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OGS_a23
. Commerce/BIS: (No new postings.)

(Source: Commerce/BIS)

* * * * * * * * * * * * * * * * * * * *

OGS_a34. DoD/DSS Announces Knowledge Center PCL Inquiries Closure

(Source: DoD/DSS, 12 Apr 2019.)
 
The DSS Knowledge Center, Personnel Security (PCL) inquiries (option #2), to include e-QIP authentication resets will be closed Friday April 12, 2019, through Monday April 15, 2019. Normal business hours will resume Tuesday April 16, 2019.

* * * * * * * * * * * * * * * * * * * *

OGS_a45.
State/DDTC: (No new postings.)
(Source:
State/DDTC)

* * * * * * * * * * * * * * * * * * * *

OGS_a5
6.
EU Amends Restrictive Measures Concerning Iraq

(Source: Official Journal of the European Union, 12 Apr 2019.)
 
Regulations 
* 
Commission Implementing Regulation (EU) 2019/596
of 11 April 2019
amending Council Regulation (EC) No 1210/2003 concerning certain specific restrictions on economic and financial relations with Iraq

 
* * * * * * * * * * * * * * * * * * * *

OGS_a6
7. EU Commission Releases Detailed Information on Requirements for EU Goods Exported to The UK in Case of a Hard Brexit

(Source: European Commission, 8 Apr 2019.)
 
The European Commission has included in its Market Access Database detailed information on the rules that the UK would apply on its imports from the EU in the event of a hard Brexit. It is based on information made publicly available by the United Kingdom authorities.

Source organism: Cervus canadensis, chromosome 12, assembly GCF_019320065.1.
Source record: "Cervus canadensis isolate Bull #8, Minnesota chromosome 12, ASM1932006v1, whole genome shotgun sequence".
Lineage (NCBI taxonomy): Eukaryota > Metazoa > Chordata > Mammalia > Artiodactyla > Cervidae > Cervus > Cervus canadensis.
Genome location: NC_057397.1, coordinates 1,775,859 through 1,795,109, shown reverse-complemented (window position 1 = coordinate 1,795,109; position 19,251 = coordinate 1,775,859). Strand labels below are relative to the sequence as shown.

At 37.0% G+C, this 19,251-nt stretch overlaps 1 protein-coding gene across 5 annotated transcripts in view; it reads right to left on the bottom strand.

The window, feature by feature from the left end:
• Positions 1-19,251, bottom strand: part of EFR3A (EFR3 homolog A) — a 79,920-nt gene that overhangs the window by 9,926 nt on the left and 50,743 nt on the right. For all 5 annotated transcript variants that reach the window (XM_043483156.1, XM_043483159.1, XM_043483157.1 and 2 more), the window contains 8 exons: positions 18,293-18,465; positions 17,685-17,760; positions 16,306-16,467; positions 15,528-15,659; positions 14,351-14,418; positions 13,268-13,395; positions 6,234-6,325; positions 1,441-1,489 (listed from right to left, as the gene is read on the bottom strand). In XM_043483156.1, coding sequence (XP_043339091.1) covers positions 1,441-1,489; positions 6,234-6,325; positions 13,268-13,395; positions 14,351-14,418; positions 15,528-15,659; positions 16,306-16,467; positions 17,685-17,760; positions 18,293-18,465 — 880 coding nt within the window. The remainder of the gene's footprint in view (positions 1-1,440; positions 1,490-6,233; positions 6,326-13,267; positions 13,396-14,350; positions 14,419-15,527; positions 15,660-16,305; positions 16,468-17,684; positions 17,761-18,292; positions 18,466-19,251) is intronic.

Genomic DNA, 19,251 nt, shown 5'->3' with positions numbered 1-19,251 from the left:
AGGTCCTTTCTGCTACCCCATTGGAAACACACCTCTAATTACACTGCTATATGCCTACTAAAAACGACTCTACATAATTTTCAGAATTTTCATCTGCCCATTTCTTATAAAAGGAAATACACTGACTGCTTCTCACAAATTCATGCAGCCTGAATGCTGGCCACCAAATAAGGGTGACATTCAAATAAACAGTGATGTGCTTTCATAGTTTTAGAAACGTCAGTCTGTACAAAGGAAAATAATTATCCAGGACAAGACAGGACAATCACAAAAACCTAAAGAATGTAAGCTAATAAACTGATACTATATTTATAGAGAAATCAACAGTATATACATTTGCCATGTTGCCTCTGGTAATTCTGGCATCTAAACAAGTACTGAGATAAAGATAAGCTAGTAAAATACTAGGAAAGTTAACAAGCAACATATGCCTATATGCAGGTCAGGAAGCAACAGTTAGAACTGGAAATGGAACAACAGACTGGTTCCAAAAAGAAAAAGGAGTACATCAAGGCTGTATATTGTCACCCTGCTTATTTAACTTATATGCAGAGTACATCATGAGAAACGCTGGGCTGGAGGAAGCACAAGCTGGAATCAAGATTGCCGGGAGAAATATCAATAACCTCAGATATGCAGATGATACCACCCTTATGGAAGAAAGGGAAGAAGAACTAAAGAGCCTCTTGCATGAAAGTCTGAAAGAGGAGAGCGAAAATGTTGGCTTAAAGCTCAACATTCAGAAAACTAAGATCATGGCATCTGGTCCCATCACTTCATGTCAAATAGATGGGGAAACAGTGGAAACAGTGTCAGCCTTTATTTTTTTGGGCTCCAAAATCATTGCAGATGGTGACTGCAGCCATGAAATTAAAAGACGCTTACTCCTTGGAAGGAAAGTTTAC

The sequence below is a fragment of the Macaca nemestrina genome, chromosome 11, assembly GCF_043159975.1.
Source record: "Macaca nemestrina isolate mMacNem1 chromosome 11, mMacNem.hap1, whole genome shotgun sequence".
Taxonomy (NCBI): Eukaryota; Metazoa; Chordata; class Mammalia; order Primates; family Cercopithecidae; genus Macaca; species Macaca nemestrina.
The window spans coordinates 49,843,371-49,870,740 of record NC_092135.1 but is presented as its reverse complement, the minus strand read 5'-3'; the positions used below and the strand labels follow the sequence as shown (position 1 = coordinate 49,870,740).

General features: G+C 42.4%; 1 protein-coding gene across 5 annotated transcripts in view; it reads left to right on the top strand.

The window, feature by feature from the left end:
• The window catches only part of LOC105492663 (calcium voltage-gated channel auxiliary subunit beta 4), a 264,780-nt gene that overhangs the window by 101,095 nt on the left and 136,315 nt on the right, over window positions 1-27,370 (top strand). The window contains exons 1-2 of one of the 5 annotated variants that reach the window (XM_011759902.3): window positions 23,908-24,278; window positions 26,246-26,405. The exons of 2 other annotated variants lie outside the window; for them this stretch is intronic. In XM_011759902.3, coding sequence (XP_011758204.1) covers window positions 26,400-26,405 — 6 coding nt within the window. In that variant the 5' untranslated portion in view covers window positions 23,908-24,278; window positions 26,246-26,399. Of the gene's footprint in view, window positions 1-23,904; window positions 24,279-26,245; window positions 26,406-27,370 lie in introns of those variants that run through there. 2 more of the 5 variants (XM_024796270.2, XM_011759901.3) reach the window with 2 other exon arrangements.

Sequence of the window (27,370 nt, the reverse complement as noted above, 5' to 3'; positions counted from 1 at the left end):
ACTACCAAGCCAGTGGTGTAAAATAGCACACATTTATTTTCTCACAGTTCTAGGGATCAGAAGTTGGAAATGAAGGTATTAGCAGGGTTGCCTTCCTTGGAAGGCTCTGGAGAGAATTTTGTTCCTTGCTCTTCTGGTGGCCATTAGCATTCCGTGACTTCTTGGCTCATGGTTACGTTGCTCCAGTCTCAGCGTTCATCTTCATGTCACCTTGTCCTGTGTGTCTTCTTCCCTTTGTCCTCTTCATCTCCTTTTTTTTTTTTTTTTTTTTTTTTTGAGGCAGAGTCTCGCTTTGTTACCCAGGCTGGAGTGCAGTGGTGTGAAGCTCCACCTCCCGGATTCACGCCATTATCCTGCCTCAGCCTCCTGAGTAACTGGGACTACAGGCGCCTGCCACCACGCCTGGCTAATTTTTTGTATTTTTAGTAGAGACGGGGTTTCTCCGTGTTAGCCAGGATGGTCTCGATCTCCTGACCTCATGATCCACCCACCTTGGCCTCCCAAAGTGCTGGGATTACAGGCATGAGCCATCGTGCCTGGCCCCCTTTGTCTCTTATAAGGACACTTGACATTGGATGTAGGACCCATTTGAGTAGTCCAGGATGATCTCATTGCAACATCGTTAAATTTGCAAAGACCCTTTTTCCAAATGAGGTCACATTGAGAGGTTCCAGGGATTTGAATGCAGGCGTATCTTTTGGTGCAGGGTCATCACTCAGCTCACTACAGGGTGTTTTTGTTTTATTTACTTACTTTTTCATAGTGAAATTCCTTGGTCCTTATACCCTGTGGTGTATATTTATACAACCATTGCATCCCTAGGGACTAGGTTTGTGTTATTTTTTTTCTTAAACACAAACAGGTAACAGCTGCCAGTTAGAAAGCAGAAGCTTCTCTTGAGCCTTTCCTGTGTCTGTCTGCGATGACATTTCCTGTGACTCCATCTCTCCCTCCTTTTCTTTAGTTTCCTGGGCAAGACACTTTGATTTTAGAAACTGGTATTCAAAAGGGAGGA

This is a part of the Commission’s efforts to help industry be prepared in case the United Kingdom leaves the European Union without a negotiated deal.
 
The Market Access Database provides detailed information on duties and taxes that apply to exports to a given country, as well as on import procedures and formalities that must be accomplished for customs clearance. The database contains information for 121 countries, and as of today, it also provides the same level of information for exports to the UK as for any other EU trade partners such as the US or China.
 

Access the Market Access Database here.

* * * * * * * * * * * * * * * * * * * *

OGS_a7
8.
Belgium/FIT Publishes Guidance for Flemish Exporters in Case of Brexit

(Source: Flanders Investment and Trade, 11 Apr 2019.)
 

Download the Publication in PDF format here (in Dutch). 

* * * * * * * * * * * * * * * * * * * *

OGS_a8
9. UK/OFSI Publishes Three Guidance Documents Concerning Sanctions Against the Republic of Guinea-Bissau, South Sudan, and Counter-terrorism